Wednesday 16th April, 2014, 11am to 6pm
This workshop concentrated on the evolution of the means of financing innovation activities. It started from the recognition that innovation is typically underfinanced. Innovative firms need to invest more in intangible assets than other firms, and intangibles are difficult to evaluate.
The “financing gap” for innovation is mainly determined by the asymmetry in information between the external investors and innovators regarding the opportunity value of innovation and the intangible collaterals. In turn, this information gap is usually mitigated in two alternative financing modes: one is the “relationship financing” based on the full transparency of the innovator’s behaviour, and the other is the so-called “arm’s length financing” where such a transparency is absent. These two different approaches have their own costs and benefits, which cannot usually be compared ex ante.
As a consequence of these problems, innovative firms typically suffer from bank credit constraints, whereas the existing specialized sources of financing innovation – venture capital (VC) and angel investors – have proved to be insufficient. VC investments are mainly attracted to participation in equity capital of existing innovative projects rather than in start-ups. Moreover, VC has proved to be negatively affected by financial and economic crises just when innovation is more needed to foster economic growth. Angel investors may be too constrained in supply. Governmental seed capital and subsidy programmes often lead to misallocation of resources, particularly in emerging economies.
The workshop focused on the developments of new tools of financing and a strategic change in government policies which could overcome the drawbacks of the more traditional approaches. Microfinance is a fast growing way to help the financially under-served people who are striving for social emancipation and inclusion. It could be an important source of financing seed programmes leading to innovation in both emerging and developed economies. A second important new source of financing innovation is crowdfunding. This way of financing, which is essentially based on the Web-based technologies, can help the newly-born firms overcome funding difficulties with funds obtained through the Internet with no limited or no loss of control and ownership. A third promising source is the promotion of the public/private partnership in financing high-tech start-ups in a strategically oriented government. This may be an efficient way of financing innovation particularly in emerging countries such as China.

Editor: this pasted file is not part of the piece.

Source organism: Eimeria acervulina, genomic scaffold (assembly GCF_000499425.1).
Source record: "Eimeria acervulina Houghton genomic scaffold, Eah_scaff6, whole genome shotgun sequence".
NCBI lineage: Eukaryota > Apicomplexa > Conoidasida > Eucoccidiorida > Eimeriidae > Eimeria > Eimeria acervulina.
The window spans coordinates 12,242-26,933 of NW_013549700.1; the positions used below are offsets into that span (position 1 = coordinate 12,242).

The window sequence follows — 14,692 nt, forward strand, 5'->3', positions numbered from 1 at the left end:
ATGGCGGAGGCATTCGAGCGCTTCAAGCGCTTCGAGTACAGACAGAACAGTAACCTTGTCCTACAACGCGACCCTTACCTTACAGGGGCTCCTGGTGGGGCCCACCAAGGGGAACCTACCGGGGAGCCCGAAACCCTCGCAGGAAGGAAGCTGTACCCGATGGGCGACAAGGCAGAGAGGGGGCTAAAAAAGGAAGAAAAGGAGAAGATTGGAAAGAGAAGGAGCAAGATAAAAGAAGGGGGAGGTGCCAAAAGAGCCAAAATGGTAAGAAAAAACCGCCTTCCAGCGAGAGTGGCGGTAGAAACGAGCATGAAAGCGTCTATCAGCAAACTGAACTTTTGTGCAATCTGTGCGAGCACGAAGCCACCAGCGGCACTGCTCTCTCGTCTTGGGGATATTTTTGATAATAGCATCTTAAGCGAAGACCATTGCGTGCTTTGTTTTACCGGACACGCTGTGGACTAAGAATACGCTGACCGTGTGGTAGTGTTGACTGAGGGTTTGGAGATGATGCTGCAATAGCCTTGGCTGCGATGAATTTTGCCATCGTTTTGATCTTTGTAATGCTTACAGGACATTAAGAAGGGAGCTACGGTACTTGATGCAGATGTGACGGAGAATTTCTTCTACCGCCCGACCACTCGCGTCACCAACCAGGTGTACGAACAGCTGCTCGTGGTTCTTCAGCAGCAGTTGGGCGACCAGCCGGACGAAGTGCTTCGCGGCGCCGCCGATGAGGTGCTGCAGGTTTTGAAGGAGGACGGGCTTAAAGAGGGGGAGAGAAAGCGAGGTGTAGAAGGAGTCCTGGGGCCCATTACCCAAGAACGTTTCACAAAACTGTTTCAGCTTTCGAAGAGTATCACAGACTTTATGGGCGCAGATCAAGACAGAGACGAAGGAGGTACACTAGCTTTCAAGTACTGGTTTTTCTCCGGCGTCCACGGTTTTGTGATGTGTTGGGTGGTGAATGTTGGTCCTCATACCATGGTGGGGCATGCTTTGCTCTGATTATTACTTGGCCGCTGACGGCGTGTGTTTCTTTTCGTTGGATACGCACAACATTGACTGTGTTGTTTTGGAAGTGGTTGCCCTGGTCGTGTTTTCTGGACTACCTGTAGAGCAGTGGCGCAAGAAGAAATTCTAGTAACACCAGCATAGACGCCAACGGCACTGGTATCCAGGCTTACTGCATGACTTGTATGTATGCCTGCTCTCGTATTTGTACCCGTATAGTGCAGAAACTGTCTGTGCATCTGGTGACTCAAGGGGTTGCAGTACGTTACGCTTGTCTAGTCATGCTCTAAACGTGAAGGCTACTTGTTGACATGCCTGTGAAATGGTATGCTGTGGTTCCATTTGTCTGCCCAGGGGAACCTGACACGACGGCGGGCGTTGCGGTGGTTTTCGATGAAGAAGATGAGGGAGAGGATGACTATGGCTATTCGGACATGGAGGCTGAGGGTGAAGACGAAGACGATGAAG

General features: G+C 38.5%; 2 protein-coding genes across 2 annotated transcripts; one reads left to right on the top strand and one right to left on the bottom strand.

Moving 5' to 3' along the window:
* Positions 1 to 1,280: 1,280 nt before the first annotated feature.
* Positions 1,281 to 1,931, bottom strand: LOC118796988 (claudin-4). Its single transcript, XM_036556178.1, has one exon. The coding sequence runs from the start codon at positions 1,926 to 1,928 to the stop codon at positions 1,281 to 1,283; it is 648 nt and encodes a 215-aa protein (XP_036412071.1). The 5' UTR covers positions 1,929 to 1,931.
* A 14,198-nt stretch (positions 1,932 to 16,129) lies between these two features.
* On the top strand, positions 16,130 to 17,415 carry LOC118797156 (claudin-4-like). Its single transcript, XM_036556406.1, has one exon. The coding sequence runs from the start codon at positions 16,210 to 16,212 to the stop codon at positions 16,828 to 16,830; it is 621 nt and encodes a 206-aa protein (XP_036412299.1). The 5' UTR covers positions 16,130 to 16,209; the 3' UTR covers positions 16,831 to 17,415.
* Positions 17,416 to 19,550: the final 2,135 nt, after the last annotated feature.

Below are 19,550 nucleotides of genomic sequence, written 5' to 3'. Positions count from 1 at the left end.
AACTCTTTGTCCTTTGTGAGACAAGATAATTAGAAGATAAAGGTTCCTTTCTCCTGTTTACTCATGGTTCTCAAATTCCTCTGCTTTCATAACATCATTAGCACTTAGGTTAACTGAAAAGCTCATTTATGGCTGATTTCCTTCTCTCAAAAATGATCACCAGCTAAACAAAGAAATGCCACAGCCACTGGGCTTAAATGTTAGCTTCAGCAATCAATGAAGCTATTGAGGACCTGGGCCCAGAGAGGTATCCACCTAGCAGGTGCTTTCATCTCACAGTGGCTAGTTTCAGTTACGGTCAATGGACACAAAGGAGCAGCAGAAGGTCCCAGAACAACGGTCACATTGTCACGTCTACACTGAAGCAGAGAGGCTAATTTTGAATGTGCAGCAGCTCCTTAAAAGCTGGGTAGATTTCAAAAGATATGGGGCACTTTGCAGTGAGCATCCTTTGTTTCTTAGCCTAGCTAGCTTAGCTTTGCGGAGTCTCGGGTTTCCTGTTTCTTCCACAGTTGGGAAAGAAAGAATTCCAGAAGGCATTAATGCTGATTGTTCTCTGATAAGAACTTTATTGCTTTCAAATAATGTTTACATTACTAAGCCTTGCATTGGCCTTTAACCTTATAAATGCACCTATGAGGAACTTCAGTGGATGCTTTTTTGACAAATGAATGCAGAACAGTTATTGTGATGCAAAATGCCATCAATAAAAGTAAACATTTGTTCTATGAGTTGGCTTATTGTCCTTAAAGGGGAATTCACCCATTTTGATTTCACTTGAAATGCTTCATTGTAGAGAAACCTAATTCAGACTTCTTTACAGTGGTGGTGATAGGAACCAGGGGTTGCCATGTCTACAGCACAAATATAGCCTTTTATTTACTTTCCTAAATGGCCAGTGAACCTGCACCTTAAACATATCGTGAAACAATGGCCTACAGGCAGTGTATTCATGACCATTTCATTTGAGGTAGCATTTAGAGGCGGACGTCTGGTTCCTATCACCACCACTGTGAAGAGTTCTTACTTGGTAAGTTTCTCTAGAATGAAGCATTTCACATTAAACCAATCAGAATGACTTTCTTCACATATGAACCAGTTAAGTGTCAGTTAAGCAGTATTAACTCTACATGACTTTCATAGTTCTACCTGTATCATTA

Below, you can download audio recordings of some of the speakers:
|11.00-11.15||Welcome and programme for the day: Helen Lawton Smith|
|11.15-11.45||Pierre Nadeau (Birkbeck, University of London)
A Global Overview of Venture Capital and Alternative Sources of Entrepreneurial Finance
|11.45-12.45||Benjamin Hamilton (ZEQUS)
ZEQUS: Crowdfunding Platform as Featured in BBC, CNN and Bloomberg
|12.45-14.00||Afternoon information by Carlo Milana|
|14.00-14.45||Arvind Ashta (Burgundy School of Business, Dijon, France)
|15.00-15.45||Stephanie Macht (Newcastle Business School, Northumbria University)
The Benefits of Online Crowdfunding for Fund-Seeking Business Ventures
|15.45-16.30||Jinmin Wang(School of Contemporary Chinese Studies, University of Nottingham, UK)
How Government Venture Capital Guiding Funds Work in Financing High-Tech Start-Ups in China: A ‘Strategic Exchange’ Perspective
|17.00-17.45||Linda Yueh (Department of Economics, Oxford University)
What Has Driven China’s Growth and Innovation?